The Null Device

A tale of five domains

A piece looking at the history of five generic domain names—music.com, eat.com, car.com, meat.com and milk.com—from their origins in the quirky innocence of the pre-commercialised 1990s to their present status:
meat.com: In 1996, meat.com was a classic bit of golden age Internet whimsy called L'Industrie De Meat: an oddish logo on standard-issue mid-90s textured background, with an anti-Communications Decency Act jeremiad, links to an "Internet hall of shame" (optimized for Netscape 2.0), and information about the "Transnational Church of Life on Mars." There was also a link to the site's creator's software offering: Color Manipulation Device, which helped HTML newbies choose the colors for their Web pages. Later iterations of the site foregrounded the software development angle, offering f.search, a metasearch program that would help you get the most of the pre-Google search offerings out there.
By early 2000, though, the proprietor of L'Industrie had sold the site (hopefully at full height-of-boom prices) to a company looking to sell and promote, well meat. Promising a directory of local meat suppliers and "delicious, mouth-watering entrees," it appears to have never really gotten off the ground, and by 2004 was in the hands of a domain registrar and offered for sale. Today, the site has reached the ignominious nadir for generic Websites: it's little more than a front-end for pages of text ads, with not very well thought out photo placement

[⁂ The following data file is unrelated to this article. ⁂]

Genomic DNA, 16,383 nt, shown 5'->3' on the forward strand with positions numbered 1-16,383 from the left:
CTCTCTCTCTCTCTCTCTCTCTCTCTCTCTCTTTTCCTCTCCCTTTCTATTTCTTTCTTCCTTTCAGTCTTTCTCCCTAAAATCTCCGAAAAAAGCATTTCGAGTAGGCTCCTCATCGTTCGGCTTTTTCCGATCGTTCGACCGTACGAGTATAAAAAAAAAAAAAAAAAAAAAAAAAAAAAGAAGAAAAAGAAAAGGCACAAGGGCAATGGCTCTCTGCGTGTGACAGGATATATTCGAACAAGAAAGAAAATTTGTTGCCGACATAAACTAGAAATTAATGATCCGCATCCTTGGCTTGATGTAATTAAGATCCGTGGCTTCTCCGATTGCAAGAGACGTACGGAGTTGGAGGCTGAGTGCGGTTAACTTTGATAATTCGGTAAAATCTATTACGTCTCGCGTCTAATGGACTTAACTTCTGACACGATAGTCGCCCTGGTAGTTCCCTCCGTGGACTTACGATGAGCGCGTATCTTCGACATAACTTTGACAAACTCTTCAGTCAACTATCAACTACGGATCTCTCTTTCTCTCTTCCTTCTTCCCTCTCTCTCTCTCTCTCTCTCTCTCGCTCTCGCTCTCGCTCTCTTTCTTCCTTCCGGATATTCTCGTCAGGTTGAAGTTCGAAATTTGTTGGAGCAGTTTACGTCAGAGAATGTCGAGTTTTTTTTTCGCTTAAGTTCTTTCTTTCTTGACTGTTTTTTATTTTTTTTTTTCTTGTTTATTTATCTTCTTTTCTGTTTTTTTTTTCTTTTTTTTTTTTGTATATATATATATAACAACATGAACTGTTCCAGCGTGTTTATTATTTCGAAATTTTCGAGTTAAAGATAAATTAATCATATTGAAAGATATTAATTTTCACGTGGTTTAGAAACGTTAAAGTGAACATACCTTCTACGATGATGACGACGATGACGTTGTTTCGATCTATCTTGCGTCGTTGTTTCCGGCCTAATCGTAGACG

milk.com: And sometimes, they just stay the same. Milk.com was snapped up in the unheard-of ancient year of 1994 by Internet denizen Dan Bornstein, and it's remained a classic homepage in the '90s sense -- sparse background, unformatted text, easy-to-find links -- ever since.

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